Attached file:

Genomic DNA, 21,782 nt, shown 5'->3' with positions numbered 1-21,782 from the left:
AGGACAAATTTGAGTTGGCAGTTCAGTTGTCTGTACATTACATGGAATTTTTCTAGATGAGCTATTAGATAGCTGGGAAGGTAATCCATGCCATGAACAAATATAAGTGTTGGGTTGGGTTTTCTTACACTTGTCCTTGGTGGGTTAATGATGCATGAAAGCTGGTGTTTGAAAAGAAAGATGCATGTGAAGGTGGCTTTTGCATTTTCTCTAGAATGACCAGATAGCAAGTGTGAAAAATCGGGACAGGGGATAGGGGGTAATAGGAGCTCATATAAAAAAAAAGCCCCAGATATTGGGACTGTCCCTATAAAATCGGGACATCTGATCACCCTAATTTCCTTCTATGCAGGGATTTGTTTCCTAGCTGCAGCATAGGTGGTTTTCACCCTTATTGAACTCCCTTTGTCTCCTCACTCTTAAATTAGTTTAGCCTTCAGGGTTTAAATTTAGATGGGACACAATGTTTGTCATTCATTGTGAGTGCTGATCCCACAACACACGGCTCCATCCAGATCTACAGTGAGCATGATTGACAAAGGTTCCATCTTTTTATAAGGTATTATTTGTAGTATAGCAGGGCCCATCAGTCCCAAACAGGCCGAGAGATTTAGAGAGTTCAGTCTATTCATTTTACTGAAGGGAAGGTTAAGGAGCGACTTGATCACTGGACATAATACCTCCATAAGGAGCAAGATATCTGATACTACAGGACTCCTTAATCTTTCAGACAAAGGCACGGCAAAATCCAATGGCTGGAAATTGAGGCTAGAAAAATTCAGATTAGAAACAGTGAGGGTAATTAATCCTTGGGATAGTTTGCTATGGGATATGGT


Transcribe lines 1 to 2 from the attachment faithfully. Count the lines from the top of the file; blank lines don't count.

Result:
Genomic DNA, 21,782 nt, shown 5'->3' with positions numbered 1-21,782 from the left:
AGGACAAATTTGAGTTGGCAGTTCAGTTGTCTGTACATTACATGGAATTTTTCTAGATGAGCTATTAGATAGCTGGGAAGGTAATCCATGCCATGAACAAATATAAGTGTTGGGTTGGGTTTTCTTACACTTGTCCTTGGTGGGTTAATGATGCATGAAAGCTGGTGTTTGAAAAGAAAGATGCATGTGAAGGTGGCTTTTGCATTTTCTCTAGAATGACCAGATAGCAAGTGTGAAAAATCGGGACAGGGGATAGGGGGTAATAGGAGCTCATATAAAAAAAAAGCCCCAGATATTGGGACTGTCCCTATAAAATCGGGACATCTGATCACCCTAATTTCCTTCTATGCAGGGATTTGTTTCCTAGCTGCAGCATAGGTGGTTTTCACCCTTATTGAACTCCCTTTGTCTCCTCACTCTTAAATTAGTTTAGCCTTCAGGGTTTAAATTTAGATGGGACACAATGTTTGTCATTCATTGTGAGTGCTGATCCCACAACACACGGCTCCATCCAGATCTACAGTGAGCATGATTGACAAAGGTTCCATCTTTTTATAAGGTATTATTTGTAGTATAGCAGGGCCCATCAGTCCCAAACAGGCCGAGAGATTTAGAGAGTTCAGTCTATTCATTTTACTGAAGGGAAGGTTAAGGAGCGACTTGATCACTGGACATAATACCTCCATAAGGAGCAAGATATCTGATACTACAGGACTCCTTAATCTTTCAGACAAAGGCACGGCAAAATCCAATGGCTGGAAATTGAGGCTAGAAAAATTCAGATTAGAAACAGTGAGGGTAATTAATCCTTGGGATAGTTTGCTATGGGATATGGT